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Sudan6 September 2002

Press attacked for criticising government’s pull-out from peace talks

The issues of three Sudanese newspapers were seized and a journalist arrested this week after they criticised the government’s recent withdrawal from peace talks in Nairobi with the rebel Sudan People’s Liberation Army (SPLA).

"We protest against these decisions and we are concerned about the repeated attacks on the press in recent months," said Reporters Without Borders secretary-general Robert Ménard. "Negotiations between the government and the SPLA are a crucial part of Sudanese political life and the press should be able to cover them without pressure." He noted that security police had closed down or seized issues of about 10 newspapers over the past year.

Osman Mergani, a journalist with the daily Al Rai Al Aam, was arrested on 3 September by security officials and taken to security headquarters, where he was briefly questioned and then taken to Dabak prison, north of Khartoum. He was released on 5 September. He had criticised the government’s withdrawal from the peace talks in a broadcast on the Arab TV station Al-Jazeera on 1 September. The paper published an article criticising Vice-President Ali Osman Mohamed Taha on 3 September.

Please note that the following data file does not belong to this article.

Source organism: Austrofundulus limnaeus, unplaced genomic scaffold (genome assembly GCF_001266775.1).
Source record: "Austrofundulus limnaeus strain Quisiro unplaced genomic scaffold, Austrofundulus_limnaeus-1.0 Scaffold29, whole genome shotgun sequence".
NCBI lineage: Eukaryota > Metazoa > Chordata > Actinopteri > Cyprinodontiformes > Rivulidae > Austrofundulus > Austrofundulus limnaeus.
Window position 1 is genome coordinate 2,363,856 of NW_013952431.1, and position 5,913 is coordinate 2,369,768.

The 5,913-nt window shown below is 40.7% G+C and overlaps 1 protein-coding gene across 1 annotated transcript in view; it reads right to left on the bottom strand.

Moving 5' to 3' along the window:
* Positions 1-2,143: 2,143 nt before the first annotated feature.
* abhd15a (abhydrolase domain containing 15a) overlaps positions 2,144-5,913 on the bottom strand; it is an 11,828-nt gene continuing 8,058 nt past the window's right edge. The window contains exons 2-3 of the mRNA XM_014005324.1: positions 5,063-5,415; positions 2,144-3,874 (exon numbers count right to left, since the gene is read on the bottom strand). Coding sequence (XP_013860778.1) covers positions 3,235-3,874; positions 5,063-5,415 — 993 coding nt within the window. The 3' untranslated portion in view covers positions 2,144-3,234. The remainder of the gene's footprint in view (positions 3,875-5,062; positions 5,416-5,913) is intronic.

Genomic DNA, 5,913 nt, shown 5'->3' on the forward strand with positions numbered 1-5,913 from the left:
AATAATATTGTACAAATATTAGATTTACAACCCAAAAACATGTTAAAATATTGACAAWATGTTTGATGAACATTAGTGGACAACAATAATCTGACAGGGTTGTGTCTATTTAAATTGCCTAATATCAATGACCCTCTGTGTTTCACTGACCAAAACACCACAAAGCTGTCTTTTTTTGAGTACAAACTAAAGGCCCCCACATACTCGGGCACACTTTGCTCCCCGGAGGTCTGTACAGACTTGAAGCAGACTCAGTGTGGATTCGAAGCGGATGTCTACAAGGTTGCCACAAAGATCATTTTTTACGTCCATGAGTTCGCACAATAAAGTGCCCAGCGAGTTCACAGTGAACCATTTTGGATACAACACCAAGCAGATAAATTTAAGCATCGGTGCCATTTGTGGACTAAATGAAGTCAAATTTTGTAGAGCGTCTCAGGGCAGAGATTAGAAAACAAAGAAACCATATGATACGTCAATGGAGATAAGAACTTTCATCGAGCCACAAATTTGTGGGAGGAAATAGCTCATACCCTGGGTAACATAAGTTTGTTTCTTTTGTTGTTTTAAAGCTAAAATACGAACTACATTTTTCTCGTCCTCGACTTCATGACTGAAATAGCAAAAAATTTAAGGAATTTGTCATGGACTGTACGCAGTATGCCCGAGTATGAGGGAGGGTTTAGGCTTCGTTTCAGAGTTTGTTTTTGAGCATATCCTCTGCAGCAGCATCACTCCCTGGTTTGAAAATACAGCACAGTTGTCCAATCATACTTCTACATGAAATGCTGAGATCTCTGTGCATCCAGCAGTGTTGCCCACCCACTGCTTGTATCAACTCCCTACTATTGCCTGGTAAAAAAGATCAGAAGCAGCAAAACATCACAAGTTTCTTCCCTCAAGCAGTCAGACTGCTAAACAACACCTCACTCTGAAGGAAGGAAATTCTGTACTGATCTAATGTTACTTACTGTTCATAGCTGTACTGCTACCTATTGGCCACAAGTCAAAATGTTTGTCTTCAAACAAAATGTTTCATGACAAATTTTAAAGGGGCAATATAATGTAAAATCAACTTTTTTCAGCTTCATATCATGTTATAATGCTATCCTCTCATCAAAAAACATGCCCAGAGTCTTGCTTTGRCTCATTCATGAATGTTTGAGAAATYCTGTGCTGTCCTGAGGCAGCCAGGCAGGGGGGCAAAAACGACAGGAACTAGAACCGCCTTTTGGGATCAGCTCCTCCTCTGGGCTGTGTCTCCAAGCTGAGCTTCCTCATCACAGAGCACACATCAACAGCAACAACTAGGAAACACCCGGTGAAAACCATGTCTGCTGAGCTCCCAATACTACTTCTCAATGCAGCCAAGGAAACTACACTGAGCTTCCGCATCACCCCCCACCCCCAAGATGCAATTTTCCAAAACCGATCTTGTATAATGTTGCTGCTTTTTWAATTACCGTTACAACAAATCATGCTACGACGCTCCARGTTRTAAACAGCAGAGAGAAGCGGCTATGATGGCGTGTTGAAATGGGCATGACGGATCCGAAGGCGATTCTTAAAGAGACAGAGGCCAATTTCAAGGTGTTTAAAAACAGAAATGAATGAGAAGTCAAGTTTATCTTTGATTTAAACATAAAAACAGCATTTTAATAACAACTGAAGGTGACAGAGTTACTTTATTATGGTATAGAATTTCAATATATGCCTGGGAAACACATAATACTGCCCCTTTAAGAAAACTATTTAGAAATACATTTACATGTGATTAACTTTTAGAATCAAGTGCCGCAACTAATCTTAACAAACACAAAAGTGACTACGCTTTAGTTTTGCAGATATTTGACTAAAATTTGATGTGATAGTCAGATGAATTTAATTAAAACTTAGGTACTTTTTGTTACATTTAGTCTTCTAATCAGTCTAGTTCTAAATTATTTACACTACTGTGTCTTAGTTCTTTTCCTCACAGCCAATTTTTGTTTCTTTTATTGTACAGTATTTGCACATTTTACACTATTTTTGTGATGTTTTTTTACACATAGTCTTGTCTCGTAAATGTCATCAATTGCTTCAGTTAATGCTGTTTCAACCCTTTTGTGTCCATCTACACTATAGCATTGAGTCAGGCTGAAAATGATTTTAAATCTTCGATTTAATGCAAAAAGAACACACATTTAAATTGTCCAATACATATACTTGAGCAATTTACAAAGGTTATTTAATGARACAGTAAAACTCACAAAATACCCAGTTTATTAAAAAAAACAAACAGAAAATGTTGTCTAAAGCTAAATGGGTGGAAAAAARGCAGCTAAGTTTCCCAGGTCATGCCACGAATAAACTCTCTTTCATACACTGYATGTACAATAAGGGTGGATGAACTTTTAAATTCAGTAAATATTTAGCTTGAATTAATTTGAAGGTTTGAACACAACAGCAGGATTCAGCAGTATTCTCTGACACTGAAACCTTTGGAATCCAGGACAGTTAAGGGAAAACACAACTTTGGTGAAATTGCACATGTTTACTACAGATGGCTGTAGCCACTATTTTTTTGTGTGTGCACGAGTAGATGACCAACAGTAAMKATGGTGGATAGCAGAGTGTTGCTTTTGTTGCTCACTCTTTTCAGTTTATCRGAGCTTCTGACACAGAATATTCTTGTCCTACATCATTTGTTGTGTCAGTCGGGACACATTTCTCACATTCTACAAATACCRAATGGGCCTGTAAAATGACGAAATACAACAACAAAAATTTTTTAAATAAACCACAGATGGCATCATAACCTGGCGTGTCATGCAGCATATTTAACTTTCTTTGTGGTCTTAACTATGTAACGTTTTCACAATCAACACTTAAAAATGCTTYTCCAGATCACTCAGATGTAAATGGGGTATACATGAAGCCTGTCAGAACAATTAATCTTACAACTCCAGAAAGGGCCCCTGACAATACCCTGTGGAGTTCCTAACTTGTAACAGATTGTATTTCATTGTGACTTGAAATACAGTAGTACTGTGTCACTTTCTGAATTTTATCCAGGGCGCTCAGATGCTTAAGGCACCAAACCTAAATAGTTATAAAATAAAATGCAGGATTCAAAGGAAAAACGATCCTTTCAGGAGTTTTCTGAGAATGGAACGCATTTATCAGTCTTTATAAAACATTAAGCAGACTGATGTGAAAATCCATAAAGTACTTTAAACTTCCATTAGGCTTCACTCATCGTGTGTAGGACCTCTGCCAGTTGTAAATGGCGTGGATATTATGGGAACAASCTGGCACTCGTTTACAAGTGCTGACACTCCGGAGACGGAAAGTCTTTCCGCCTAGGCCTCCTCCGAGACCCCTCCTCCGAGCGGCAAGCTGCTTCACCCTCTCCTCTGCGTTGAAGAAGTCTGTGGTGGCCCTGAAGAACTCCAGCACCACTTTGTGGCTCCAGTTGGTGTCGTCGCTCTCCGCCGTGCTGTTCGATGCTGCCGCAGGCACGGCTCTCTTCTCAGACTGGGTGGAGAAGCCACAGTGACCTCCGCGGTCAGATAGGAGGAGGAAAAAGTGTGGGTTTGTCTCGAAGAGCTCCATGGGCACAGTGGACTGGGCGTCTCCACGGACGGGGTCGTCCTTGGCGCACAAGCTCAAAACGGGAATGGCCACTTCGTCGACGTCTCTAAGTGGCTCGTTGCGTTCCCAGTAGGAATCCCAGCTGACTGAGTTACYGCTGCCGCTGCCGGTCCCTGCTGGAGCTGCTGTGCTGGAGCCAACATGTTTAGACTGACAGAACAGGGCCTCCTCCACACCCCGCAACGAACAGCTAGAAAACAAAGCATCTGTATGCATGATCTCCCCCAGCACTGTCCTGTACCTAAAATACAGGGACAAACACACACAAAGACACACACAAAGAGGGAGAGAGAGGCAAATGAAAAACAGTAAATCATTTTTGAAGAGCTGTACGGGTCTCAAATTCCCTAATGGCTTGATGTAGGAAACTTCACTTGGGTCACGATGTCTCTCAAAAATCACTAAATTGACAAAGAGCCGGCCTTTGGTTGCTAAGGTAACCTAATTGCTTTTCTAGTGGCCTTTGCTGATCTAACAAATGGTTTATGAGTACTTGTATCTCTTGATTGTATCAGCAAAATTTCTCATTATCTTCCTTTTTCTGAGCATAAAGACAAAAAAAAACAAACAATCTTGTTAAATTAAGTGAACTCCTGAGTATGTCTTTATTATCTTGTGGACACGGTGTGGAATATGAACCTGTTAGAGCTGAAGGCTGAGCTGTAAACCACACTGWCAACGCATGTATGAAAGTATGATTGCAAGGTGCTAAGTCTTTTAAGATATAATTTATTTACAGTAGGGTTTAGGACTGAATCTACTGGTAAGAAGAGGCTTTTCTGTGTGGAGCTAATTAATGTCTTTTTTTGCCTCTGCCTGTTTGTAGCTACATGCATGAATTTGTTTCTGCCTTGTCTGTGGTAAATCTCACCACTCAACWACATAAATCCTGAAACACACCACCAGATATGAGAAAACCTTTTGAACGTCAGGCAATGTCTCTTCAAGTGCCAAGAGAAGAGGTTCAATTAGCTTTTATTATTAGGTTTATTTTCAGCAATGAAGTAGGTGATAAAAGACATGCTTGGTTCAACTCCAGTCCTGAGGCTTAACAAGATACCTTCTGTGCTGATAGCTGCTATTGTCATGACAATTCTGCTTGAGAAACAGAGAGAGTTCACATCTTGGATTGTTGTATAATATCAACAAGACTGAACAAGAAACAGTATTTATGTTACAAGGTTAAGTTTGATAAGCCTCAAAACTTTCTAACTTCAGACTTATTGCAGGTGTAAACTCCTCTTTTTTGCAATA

The 4 September issues of two privately-owned newspapers, the Khartoum Monitor and Al-Horriya were seized the evening before by security officials who went to the printing works.

Alfred Taban, managing editor of the Khartoum Monitor, and Albino Okeny, his editor-in-chief, were summoned on 4 September before security officials, who reproached them for criticising the government. That day’s issue of the paper carried the text of a speech by opposition leader Sadek El-Mahdi criticising the pull-out from the talks. Another article reported the demands of Abyei, a town on the border with southern Sudan, whose inhabitants wanted to be part of the south, not the north.

Al-Horriya’s 4 September edition contained an editorial saying the decision to suspend the talks was wrong. The paper’s managing editor, Haj Warrag, and journalist Lubna Ahmed Husein were summoned the next day before security officials, who interrogated them about it.

The 5 September issue of the daily As Sahafa was also seized at the printing works at dawn the same day. The previous day’s issue had criticised the peace talks pull-out.



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